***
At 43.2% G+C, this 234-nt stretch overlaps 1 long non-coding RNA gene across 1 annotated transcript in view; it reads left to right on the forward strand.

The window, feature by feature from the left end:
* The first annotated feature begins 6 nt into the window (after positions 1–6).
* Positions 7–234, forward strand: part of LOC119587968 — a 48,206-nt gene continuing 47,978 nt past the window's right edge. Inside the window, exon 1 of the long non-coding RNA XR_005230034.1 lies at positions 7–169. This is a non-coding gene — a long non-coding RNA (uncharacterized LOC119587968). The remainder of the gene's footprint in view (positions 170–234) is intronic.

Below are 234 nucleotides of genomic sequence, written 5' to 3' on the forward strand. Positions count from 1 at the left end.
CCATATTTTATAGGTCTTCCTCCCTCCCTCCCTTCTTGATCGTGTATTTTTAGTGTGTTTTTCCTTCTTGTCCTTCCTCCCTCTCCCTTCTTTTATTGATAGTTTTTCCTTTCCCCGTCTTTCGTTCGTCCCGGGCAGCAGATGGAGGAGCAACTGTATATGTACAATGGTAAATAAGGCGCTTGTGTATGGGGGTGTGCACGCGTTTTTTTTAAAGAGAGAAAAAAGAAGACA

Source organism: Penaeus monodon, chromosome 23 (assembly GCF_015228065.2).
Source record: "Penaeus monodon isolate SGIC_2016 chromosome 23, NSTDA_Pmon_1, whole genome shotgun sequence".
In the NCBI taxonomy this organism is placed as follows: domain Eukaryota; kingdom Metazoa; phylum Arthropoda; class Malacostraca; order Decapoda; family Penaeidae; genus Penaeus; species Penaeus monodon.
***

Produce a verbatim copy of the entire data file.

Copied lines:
At 43.2% G+C, this 234-nt stretch overlaps 1 long non-coding RNA gene across 1 annotated transcript in view; it reads left to right on the forward strand.

The window, feature by feature from the left end:
* The first annotated feature begins 6 nt into the window (after positions 1–6).
* Positions 7–234, forward strand: part of LOC119587968 — a 48,206-nt gene continuing 47,978 nt past the window's right edge. Inside the window, exon 1 of the long non-coding RNA XR_005230034.1 lies at positions 7–169. This is a non-coding gene — a long non-coding RNA (uncharacterized LOC119587968). The remainder of the gene's footprint in view (positions 170–234) is intronic.

Below are 234 nucleotides of genomic sequence, written 5' to 3' on the forward strand. Positions count from 1 at the left end.
CCATATTTTATAGGTCTTCCTCCCTCCCTCCCTTCTTGATCGTGTATTTTTAGTGTGTTTTTCCTTCTTGTCCTTCCTCCCTCTCCCTTCTTTTATTGATAGTTTTTCCTTTCCCCGTCTTTCGTTCGTCCCGGGCAGCAGATGGAGGAGCAACTGTATATGTACAATGGTAAATAAGGCGCTTGTGTATGGGGGTGTGCACGCGTTTTTTTTAAAGAGAGAAAAAAGAAGACA

Source organism: Penaeus monodon, chromosome 23 (assembly GCF_015228065.2).
Source record: "Penaeus monodon isolate SGIC_2016 chromosome 23, NSTDA_Pmon_1, whole genome shotgun sequence".
In the NCBI taxonomy this organism is placed as follows: domain Eukaryota; kingdom Metazoa; phylum Arthropoda; class Malacostraca; order Decapoda; family Penaeidae; genus Penaeus; species Penaeus monodon.